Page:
What It Takes to Be Your Own Boss

A FRANK Interview With Kim Beylin

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Do you have the discipline, the contacts, the know-how, the guts to leave a steady paycheck for the prospect of the same or more money (or possibly less), and significantly more flexibility? Here’s a candid interview with Kim Beylin about the process of transition from corporate to freelance, and some insights and tips if you are considering doing the same — or if life just happened to given you a push in that direction recently.

Kim and I met many years ago while she was running the Los Angeles chapter of SheSays, a global creative network for women. Today, she runs her own studio (Studio Beylin) and manages her own time. She is also responsible for the FRANK Newsletter awesome and punchy logo and is the newsletter’s design director. A boss lady all around and someone you want to take advice from — I do.

You've managed to successfully transition from full-time to freelance. How did you do it? 

Making the move from working at a big company to starting my own creative consultancy surprised me in many ways. If you’d asked me a few years ago if I wanted to crossover to freelance, I would have likely said “no.”

At the time, I enjoyed having a stable job that kept me pretty busy, and switching over to freelance would have been a radical shift with an uncertain flow of work. After I left my job a couple of years ago, I took some time to fully consider what my next career move would be. I had spent over a decade on the agency side and prior to that had worked everywhere from publishing to healthcare to design firms. For me, it turned out freelance was the answer (for me) that ultimately opened a world of possibility.

I discovered that the years I spent working in agencies really helped me. I had learned a lot about client service, which is essential in design. I had also met and partnered with many talented and experienced independent art directors and copywriters through the years. I had built a wonderful network of people who offered to help me, and who I could call upon to ask questions about the ins and outs of setting up my own business.

Word of mouth spread quickly and led me to landing my first clients, which gave me an initial boost. I really enjoyed all the different aspects of managing a creative business. While the flow of work could be a little unpredictable, I grew to love the flexibility and all the different opportunities that came my way now that I was on my own.

Why did you decide to start your own studio? Is it something you would recommend other people to do?

Setting up as my own shop, Studio Beylin, allowed me to grow the business beyond myself. While it took a little more time upfront to set up, once I worked out all the options and processes, I found it was easy to maintain and I could move on to focus on the day-to-day work.

For anyone considering it, there are several ways to structure your business; it just depends on what your goals are. I’d say find a good CPA you like and trust, and they can help you decide on the best solution that works for your kind and size of business.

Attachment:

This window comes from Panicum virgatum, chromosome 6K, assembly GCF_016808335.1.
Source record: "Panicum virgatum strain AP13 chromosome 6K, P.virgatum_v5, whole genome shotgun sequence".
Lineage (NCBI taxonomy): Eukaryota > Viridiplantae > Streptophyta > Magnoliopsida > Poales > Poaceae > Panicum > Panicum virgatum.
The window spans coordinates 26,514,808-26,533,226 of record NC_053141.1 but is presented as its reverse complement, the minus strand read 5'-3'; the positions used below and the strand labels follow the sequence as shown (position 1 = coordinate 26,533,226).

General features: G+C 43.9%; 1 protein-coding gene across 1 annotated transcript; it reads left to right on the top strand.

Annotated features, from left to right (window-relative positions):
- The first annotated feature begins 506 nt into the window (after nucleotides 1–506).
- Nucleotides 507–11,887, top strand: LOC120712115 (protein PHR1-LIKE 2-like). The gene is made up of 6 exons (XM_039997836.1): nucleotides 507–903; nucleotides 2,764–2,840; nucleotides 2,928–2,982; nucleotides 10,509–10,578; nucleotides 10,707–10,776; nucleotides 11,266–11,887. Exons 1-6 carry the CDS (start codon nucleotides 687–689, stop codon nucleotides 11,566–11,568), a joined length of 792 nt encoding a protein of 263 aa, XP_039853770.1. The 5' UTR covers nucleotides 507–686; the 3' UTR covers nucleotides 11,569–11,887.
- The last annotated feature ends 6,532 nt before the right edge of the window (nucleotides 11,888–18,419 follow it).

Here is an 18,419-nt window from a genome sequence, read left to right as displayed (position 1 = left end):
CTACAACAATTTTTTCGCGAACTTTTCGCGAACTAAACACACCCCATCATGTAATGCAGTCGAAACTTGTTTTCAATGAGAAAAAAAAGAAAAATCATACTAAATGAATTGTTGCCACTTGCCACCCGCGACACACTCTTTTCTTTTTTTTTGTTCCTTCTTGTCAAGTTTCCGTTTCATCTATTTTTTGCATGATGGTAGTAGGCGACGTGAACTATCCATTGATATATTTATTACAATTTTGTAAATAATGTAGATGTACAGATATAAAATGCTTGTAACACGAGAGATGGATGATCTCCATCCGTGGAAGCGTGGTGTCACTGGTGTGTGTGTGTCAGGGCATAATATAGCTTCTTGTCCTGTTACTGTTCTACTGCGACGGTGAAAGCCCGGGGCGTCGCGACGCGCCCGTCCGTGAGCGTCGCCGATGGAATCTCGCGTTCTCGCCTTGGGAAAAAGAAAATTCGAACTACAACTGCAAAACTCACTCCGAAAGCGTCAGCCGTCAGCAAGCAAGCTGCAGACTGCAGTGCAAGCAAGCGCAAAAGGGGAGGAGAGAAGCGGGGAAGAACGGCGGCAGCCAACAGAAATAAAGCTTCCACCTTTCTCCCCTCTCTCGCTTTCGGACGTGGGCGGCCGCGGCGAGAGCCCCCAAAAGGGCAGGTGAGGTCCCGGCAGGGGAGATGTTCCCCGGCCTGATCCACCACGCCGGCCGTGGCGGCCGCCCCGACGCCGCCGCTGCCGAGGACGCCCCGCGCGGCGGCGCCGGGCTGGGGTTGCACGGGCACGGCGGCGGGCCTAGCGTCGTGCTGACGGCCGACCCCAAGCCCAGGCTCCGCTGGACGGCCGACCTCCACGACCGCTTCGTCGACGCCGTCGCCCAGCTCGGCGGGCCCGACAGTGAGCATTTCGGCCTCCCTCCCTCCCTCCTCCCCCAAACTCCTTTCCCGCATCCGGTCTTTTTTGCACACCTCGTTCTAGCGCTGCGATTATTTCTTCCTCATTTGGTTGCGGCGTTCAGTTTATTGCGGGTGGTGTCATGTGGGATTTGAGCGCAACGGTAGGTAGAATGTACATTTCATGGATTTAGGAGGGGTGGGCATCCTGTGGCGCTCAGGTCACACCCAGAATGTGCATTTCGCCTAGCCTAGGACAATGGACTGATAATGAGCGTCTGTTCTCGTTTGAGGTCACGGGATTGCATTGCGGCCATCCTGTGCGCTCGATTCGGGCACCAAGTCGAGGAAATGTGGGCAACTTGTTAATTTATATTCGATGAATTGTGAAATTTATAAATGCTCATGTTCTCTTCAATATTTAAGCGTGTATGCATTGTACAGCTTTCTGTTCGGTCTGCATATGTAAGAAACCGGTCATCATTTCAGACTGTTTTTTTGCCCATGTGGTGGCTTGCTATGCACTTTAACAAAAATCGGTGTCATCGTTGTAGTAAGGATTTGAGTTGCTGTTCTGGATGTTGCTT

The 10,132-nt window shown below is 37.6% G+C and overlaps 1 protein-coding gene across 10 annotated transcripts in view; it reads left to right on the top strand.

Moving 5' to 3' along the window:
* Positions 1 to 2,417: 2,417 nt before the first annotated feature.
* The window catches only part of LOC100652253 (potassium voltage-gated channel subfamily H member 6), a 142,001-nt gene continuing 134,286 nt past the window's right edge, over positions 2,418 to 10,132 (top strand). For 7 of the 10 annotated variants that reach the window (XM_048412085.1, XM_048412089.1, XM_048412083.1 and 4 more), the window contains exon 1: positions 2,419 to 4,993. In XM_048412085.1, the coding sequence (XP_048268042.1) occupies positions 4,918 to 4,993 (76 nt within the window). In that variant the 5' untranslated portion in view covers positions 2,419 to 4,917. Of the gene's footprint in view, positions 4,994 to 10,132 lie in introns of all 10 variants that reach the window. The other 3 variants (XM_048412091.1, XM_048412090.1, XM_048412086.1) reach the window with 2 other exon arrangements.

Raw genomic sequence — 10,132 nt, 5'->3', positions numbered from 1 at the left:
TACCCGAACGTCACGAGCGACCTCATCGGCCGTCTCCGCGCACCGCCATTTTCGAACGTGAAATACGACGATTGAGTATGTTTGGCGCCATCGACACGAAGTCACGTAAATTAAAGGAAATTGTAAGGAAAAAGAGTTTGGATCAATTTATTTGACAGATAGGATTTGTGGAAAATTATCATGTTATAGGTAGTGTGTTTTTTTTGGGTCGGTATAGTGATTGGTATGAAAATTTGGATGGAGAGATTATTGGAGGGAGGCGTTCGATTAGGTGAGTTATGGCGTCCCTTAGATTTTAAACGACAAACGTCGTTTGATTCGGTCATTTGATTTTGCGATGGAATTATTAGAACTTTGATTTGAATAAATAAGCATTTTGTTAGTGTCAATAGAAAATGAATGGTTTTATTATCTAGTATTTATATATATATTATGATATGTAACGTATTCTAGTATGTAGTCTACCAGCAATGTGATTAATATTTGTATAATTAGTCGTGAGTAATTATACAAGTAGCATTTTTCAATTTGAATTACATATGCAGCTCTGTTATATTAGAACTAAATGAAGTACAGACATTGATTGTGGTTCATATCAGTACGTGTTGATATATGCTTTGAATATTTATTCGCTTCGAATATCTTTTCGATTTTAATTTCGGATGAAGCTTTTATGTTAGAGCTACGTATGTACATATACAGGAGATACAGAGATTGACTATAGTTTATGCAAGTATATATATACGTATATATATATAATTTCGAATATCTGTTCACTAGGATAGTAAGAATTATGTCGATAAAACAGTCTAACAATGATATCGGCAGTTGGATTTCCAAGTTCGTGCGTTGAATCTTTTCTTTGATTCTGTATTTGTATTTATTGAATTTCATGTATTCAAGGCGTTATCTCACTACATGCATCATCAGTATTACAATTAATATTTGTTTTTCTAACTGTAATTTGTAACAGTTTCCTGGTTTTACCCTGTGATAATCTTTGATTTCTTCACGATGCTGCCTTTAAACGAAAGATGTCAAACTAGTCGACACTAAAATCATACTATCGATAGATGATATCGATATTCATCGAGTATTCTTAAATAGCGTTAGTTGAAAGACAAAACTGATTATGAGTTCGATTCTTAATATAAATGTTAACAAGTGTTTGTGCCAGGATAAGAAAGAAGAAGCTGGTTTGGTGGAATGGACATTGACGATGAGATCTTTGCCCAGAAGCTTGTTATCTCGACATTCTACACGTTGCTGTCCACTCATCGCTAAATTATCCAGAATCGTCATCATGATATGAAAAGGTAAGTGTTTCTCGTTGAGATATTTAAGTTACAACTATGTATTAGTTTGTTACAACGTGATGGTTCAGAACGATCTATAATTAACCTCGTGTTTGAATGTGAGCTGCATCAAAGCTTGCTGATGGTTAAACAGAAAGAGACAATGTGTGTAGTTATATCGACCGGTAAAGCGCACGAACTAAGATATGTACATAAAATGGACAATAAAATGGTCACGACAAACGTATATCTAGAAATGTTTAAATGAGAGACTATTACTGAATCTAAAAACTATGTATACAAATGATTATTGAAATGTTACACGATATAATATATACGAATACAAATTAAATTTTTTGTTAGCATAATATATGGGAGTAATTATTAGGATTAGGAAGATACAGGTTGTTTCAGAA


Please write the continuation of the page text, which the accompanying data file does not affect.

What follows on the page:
What have been some of the challenges of leaving the corporate world and being your own boss?

When I first started Studio Beylin, I was completely hands-on with all the logistics, like taxes, scheduling, and billing. That wasn’t so bad, but what was tough was having to constantly switch gears. One moment I’m deep into developing creative concepts for a campaign for one client, and the next I’m drafting an invoice for another.

Although I do have to wear many hats, one of the pros of being the head of Studio Beylin is the freedom to choose and assemble the team I want for any given project. For example, for one client we developed and produced an animated video series and I brought on some former creatives who I had worked with in the past. It was satisfying to reconnect with old colleagues to make something together again. In the end, we delivered something that the client loved and that I was very proud of.

Any tricks or tips of the trade when it comes to business development?

Building relationships is like planting seeds. Relationships, like plants, take time to mature; some more than others. So, it’s essential to practice a level of patience and give regular care. And if you’re not getting the results you want, the conditions may not be right, so try another approach to try to affect the outcome.

As someone who works in a creative field, how do you manage to stay fresh and current? What are some of your sources of inspiration?

Instagram is one of my favorite places for creative inspiration. I’m a fan of artists like Christoph Niemann (@abstractsundays), Chloe Fleury (@chloefleury) and Sabine Timm (@virgin_honey). I also follow quite a few museums and galleries on social media. If I can’t be there in person, it’s the next best thing. The Getty has been doing some really good live videos of highlights from their collection; I definitely recommend checking them out.

Of course, it’s also important for me to look for inspiration in the real world, too. Travel has always been, and still is, my most favorite thing. It recharges me fully and I come home with a fresh perspective and a renewed energy that I apply to my life and work.

Luz Plaza